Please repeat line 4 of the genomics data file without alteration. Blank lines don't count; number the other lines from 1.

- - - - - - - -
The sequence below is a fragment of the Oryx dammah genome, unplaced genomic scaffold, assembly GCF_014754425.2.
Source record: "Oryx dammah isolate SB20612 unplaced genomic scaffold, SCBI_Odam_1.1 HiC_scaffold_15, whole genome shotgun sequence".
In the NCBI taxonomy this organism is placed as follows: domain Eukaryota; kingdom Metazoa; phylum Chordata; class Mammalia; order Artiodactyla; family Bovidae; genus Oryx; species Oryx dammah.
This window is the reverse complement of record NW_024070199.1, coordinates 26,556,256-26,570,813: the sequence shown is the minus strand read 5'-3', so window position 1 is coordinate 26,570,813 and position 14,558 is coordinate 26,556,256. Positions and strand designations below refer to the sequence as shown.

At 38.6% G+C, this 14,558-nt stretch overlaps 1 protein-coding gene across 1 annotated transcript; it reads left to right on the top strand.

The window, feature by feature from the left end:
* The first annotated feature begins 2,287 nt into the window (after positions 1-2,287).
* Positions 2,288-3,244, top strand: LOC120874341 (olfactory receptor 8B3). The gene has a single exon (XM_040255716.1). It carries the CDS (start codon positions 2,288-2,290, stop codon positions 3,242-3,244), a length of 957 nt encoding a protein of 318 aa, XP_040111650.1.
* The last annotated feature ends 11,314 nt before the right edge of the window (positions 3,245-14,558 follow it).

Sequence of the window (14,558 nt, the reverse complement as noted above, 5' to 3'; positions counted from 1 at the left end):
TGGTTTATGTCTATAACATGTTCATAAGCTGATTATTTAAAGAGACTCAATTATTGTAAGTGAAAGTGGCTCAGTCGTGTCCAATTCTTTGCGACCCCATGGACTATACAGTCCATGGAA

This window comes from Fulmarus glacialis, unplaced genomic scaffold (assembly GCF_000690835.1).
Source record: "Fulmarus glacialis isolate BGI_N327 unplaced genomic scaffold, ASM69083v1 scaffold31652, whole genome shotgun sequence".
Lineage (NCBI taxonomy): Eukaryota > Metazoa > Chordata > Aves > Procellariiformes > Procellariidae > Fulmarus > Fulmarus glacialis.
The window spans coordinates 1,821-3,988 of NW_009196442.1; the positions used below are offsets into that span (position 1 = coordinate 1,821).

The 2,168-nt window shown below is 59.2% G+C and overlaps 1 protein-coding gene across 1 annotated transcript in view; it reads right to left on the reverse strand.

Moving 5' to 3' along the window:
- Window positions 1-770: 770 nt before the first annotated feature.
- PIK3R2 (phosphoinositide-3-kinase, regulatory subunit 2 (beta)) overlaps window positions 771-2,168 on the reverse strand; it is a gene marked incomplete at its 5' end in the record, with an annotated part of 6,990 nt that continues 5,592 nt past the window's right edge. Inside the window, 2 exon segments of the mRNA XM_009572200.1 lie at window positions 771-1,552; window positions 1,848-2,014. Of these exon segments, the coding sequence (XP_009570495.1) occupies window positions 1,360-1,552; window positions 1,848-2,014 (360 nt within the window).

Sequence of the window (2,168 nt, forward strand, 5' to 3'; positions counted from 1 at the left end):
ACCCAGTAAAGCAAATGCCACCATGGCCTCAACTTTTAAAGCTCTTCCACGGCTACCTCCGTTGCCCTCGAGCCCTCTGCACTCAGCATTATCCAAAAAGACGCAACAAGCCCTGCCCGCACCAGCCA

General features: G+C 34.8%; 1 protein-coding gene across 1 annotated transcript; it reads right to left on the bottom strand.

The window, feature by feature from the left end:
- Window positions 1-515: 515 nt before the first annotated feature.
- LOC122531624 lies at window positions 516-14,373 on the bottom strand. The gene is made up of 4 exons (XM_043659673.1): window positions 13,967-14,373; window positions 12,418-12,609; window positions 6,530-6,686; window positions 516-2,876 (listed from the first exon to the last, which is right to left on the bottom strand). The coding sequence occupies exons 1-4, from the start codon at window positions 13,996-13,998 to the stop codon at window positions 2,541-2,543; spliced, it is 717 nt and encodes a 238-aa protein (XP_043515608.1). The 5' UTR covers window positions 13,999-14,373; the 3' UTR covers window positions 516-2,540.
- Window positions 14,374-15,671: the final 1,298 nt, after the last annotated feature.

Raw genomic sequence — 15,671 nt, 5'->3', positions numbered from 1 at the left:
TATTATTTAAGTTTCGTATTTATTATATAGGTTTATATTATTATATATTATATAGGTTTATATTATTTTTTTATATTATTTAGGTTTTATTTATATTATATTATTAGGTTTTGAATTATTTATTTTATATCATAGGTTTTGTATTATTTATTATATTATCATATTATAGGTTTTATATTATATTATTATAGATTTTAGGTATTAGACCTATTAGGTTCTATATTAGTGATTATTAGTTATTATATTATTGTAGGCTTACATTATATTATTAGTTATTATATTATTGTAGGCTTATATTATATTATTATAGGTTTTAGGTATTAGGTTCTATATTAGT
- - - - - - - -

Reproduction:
This window is the reverse complement of record NW_024070199.1, coordinates 26,556,256-26,570,813: the sequence shown is the minus strand read 5'-3', so window position 1 is coordinate 26,570,813 and position 14,558 is coordinate 26,556,256. Positions and strand designations below refer to the sequence as shown.